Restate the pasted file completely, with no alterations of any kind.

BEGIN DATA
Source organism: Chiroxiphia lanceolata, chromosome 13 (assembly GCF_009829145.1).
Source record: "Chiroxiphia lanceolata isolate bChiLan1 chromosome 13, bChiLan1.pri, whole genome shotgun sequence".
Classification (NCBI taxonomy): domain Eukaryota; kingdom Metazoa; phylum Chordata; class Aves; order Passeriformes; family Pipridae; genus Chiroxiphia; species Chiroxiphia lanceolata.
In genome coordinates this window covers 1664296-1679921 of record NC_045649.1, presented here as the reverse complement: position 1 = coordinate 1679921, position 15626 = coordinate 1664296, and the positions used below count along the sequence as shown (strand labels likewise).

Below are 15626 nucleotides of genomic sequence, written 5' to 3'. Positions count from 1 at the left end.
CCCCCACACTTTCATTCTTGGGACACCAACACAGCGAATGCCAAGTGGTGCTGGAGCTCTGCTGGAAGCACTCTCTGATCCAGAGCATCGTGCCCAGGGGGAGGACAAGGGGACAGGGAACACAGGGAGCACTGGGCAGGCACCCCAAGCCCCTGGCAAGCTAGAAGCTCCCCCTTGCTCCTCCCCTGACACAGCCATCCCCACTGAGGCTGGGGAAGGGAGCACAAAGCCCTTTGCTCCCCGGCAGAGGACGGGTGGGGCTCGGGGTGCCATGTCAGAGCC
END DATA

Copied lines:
Source organism: Chiroxiphia lanceolata, chromosome 13 (assembly GCF_009829145.1).
Source record: "Chiroxiphia lanceolata isolate bChiLan1 chromosome 13, bChiLan1.pri, whole genome shotgun sequence".
Classification (NCBI taxonomy): domain Eukaryota; kingdom Metazoa; phylum Chordata; class Aves; order Passeriformes; family Pipridae; genus Chiroxiphia; species Chiroxiphia lanceolata.
In genome coordinates this window covers 1664296-1679921 of record NC_045649.1, presented here as the reverse complement: position 1 = coordinate 1679921, position 15626 = coordinate 1664296, and the positions used below count along the sequence as shown (strand labels likewise).

Below are 15626 nucleotides of genomic sequence, written 5' to 3'. Positions count from 1 at the left end.
CCCCCACACTTTCATTCTTGGGACACCAACACAGCGAATGCCAAGTGGTGCTGGAGCTCTGCTGGAAGCACTCTCTGATCCAGAGCATCGTGCCCAGGGGGAGGACAAGGGGACAGGGAACACAGGGAGCACTGGGCAGGCACCCCAAGCCCCTGGCAAGCTAGAAGCTCCCCCTTGCTCCTCCCCTGACACAGCCATCCCCACTGAGGCTGGGGAAGGGAGCACAAAGCCCTTTGCTCCCCGGCAGAGGACGGGTGGGGCTCGGGGTGCCATGTCAGAGCC